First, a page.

Airlines Loses Cycle Of US Cyclist Travelling For A ‘Cycling Trip of A Lifetime’ in UK; AirTag Finds It

by Vaishalee Kalvankar
Airlines Loses Cycle Of US Cyclist Travelling For A ‘Cycling Trip of A Lifetime’ in UK; AirTag Finds It

What can be worse than being excited about a vacation, trip, or something important and missing your luggage? Nothing right? I mean, you have to make so many arrangements and live in the absence of your basic things until your luggage is found by the airlines. Well, something similar happened with a US cyclist who was travelling for a cycling trip of a lifetime in the United Kingdom. The airline lost his cycle, which was later traced using AirTag. 

Airlines Lose Cycle Of US Cyclist, AirTag Finds It

Credits: Canva

Barry Sherry, a cyclist, was travelling to Europe from his home in Virginia for the cycling trip of a lifetime. This meant spending a week cycling across the Swiss Alps, another week cycling with two former Tour de France riders in Luxembourg, and a third-week cycling in Finland with friends.

He reserved a seat on an American Airlines flight that would take him on codeshare flights on British Airways aircraft from Washington, DC, to London, and then from London to Zurich. Balso prepared his bike for the journey.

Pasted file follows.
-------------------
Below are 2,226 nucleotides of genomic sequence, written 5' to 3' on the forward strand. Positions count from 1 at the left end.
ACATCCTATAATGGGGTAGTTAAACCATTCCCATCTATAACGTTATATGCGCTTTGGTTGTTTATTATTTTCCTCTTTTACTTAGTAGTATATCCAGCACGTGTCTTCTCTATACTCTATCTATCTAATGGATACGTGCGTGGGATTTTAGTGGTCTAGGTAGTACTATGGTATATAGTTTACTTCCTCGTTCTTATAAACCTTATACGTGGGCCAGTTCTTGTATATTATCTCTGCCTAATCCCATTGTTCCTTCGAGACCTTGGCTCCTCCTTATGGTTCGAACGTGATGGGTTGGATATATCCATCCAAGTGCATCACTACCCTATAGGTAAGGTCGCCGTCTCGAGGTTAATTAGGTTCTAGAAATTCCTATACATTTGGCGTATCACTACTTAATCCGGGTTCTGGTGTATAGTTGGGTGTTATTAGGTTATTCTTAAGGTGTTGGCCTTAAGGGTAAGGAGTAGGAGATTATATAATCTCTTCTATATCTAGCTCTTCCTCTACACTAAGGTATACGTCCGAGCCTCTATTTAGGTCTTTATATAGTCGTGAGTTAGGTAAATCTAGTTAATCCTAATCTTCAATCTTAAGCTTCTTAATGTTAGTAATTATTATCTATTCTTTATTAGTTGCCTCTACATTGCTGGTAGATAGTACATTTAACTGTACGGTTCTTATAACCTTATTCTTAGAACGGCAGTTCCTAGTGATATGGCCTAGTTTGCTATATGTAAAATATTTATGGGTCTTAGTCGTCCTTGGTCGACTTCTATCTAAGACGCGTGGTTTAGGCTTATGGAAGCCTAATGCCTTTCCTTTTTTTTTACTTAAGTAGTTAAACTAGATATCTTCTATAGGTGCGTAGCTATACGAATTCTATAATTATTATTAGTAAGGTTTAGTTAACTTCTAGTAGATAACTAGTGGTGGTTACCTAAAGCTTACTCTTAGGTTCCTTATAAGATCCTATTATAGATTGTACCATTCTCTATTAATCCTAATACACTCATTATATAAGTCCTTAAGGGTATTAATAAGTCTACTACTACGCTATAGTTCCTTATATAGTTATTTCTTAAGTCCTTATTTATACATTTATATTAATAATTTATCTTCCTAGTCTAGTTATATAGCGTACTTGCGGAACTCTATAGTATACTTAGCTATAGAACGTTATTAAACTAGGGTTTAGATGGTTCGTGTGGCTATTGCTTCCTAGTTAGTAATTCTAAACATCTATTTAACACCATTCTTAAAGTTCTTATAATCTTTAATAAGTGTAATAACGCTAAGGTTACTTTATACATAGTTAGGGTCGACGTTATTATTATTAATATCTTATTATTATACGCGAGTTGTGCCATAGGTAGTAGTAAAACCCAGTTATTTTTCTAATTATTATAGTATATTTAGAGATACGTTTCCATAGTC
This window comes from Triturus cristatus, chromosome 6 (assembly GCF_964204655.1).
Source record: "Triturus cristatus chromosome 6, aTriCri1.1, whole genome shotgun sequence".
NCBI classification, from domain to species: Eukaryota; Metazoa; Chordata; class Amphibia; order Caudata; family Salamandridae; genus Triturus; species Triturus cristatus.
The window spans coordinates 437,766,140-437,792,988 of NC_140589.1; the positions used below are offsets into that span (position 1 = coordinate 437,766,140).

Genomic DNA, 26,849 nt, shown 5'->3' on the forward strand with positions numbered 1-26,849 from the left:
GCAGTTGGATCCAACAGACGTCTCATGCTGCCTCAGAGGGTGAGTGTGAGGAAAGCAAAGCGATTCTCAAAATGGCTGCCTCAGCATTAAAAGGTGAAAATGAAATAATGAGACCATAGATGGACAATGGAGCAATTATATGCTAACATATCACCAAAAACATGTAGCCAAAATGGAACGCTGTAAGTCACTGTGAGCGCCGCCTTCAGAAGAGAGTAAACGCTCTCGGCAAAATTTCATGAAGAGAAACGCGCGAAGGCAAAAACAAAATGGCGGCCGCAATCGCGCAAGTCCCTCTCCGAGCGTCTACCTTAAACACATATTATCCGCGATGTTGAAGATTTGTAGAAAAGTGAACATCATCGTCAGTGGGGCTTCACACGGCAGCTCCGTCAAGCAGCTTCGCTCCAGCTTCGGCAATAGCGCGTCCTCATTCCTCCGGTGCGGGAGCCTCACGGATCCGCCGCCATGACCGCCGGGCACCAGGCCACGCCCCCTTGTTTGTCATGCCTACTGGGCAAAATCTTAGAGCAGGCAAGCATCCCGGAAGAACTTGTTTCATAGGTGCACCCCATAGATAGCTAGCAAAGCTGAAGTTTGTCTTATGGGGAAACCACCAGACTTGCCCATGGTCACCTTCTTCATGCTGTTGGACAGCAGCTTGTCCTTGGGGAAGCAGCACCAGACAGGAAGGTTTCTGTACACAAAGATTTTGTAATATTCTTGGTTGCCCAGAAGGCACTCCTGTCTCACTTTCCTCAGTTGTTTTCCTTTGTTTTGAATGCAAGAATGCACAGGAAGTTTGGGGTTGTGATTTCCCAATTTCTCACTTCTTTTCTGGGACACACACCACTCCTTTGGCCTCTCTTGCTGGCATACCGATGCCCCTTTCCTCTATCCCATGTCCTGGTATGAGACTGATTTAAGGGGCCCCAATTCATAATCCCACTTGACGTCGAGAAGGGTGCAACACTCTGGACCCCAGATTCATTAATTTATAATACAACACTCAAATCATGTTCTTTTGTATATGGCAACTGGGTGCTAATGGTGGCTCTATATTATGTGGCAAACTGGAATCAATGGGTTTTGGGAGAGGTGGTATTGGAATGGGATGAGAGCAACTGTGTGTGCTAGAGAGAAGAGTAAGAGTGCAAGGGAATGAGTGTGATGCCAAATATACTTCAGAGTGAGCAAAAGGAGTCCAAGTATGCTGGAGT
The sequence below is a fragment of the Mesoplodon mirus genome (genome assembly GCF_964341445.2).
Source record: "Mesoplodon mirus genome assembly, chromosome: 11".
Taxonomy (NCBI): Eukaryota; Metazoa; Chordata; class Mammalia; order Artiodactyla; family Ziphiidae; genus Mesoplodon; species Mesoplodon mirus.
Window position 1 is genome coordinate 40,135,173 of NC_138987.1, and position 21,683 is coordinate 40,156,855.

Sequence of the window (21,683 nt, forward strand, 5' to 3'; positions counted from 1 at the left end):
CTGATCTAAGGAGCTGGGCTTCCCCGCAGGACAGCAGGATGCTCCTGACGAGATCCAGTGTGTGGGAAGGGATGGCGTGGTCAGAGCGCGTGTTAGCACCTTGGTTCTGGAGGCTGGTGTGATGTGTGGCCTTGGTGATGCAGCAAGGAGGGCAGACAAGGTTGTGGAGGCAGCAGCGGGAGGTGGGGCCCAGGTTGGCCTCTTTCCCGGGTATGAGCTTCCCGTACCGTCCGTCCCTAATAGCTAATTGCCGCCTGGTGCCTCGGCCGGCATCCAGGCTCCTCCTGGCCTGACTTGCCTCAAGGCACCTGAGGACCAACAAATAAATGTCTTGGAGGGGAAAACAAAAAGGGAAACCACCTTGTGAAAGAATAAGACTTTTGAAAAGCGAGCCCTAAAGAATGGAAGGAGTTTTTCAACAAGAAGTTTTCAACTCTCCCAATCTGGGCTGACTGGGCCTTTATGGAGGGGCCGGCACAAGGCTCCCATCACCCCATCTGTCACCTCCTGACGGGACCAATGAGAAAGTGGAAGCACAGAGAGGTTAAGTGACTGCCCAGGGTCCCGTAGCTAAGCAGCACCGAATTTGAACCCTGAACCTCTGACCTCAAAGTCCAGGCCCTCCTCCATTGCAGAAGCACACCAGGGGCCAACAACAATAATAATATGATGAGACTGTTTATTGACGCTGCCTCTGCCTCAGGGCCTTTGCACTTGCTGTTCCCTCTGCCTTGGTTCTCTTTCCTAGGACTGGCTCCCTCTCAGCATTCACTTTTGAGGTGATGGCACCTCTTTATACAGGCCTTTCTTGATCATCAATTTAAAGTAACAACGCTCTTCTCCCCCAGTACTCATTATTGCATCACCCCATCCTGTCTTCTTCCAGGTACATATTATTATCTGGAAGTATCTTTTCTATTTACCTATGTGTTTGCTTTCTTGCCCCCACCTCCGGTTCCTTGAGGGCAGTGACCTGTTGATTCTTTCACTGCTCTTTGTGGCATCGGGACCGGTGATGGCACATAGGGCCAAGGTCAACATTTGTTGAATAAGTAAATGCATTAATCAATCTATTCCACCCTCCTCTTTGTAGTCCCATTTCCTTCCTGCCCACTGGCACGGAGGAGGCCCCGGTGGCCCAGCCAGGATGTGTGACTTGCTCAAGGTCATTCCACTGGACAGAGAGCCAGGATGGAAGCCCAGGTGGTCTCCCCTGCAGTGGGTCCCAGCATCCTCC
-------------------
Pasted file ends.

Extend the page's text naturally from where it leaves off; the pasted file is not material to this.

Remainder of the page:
He placed an Apple AirTag, a luggage tracker, that he had purchased a year earlier after hearing other bikers gush about it. Barry had never actually checked how AirTags functioned. But his cycle was sadly lost by British Airways. 

This was going to be his last cycling trip, as he was getting old and is already 68 years old.

Located At London Airport

Credits: Canva

The bike was located by the cyclist at London Heathrow Airport, thanks to the ‘Find My’ software, which tracks Apple gadgets, including AirTags.

Sherry even displayed the app when she reported it to the lost luggage counter. He displayed the location on the application to the woman sitting at the desk. Oh, she said as she stared. She was shocked that Barry could show her where it was in real time because it was the first time she had seen someone use the ‘Find My’ app. 

Despite being unable to record the location of the bike, the service member mentioned that most lost items are discovered within 24 hours.

After a few days of waiting and tweeting about the whereabouts of his bicycle, British Airways sent him an email to confirm delivery.

Sherry claimed that using AirTag was advantageous because it allowed her to check the time of its last sighting every few hours. He believes that American Airlines, or perhaps the Heathrow crew, moved things along. If not, he claimed that he might still be waiting—despite the fact that he would likely have to face time with real people in Washington, D.C., to recover it.  (As per

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Have you ever used AirTag?

Cover Image Courtesy: Canva